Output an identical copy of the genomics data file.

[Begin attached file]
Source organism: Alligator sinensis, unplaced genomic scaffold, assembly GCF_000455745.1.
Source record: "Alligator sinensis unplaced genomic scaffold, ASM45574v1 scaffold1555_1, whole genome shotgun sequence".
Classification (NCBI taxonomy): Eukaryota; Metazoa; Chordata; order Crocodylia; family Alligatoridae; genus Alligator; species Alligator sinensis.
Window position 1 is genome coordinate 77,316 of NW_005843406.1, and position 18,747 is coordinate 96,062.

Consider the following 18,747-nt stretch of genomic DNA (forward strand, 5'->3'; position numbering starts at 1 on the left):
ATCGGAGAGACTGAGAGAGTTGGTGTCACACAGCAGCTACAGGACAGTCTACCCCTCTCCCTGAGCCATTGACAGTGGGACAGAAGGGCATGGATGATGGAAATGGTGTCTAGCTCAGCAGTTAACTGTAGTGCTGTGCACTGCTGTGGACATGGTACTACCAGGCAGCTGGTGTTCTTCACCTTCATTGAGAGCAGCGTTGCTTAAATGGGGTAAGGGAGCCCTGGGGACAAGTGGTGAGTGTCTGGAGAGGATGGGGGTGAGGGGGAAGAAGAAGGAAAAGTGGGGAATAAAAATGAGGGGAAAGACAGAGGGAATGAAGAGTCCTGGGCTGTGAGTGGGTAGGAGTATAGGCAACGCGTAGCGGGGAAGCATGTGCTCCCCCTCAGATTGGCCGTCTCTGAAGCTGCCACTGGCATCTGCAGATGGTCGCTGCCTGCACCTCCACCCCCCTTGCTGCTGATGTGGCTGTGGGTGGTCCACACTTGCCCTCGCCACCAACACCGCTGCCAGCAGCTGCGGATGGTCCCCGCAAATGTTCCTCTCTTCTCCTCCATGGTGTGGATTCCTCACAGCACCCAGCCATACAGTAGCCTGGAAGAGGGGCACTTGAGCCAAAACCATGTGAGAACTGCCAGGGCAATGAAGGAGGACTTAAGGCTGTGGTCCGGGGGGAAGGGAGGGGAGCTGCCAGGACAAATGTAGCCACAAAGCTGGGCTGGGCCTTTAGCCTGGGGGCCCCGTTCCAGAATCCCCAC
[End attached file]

Source organism: Alligator sinensis, unplaced genomic scaffold, assembly GCF_000455745.1.
Source record: "Alligator sinensis unplaced genomic scaffold, ASM45574v1 scaffold1555_1, whole genome shotgun sequence".
Classification (NCBI taxonomy): Eukaryota; Metazoa; Chordata; order Crocodylia; family Alligatoridae; genus Alligator; species Alligator sinensis.
Window position 1 is genome coordinate 77,316 of NW_005843406.1, and position 18,747 is coordinate 96,062.

Consider the following 18,747-nt stretch of genomic DNA (forward strand, 5'->3'; position numbering starts at 1 on the left):
ATCGGAGAGACTGAGAGAGTTGGTGTCACACAGCAGCTACAGGACAGTCTACCCCTCTCCCTGAGCCATTGACAGTGGGACAGAAGGGCATGGATGATGGAAATGGTGTCTAGCTCAGCAGTTAACTGTAGTGCTGTGCACTGCTGTGGACATGGTACTACCAGGCAGCTGGTGTTCTTCACCTTCATTGAGAGCAGCGTTGCTTAAATGGGGTAAGGGAGCCCTGGGGACAAGTGGTGAGTGTCTGGAGAGGATGGGGGTGAGGGGGAAGAAGAAGGAAAAGTGGGGAATAAAAATGAGGGGAAAGACAGAGGGAATGAAGAGTCCTGGGCTGTGAGTGGGTAGGAGTATAGGCAACGCGTAGCGGGGAAGCATGTGCTCCCCCTCAGATTGGCCGTCTCTGAAGCTGCCACTGGCATCTGCAGATGGTCGCTGCCTGCACCTCCACCCCCCTTGCTGCTGATGTGGCTGTGGGTGGTCCACACTTGCCCTCGCCACCAACACCGCTGCCAGCAGCTGCGGATGGTCCCCGCAAATGTTCCTCTCTTCTCCTCCATGGTGTGGATTCCTCACAGCACCCAGCCATACAGTAGCCTGGAAGAGGGGCACTTGAGCCAAAACCATGTGAGAACTGCCAGGGCAATGAAGGAGGACTTAAGGCTGTGGTCCGGGGGGAAGGGAGGGGAGCTGCCAGGACAAATGTAGCCACAAAGCTGGGCTGGGCCTTTAGCCTGGGGGCCCCGTTCCAGAATCCCCAC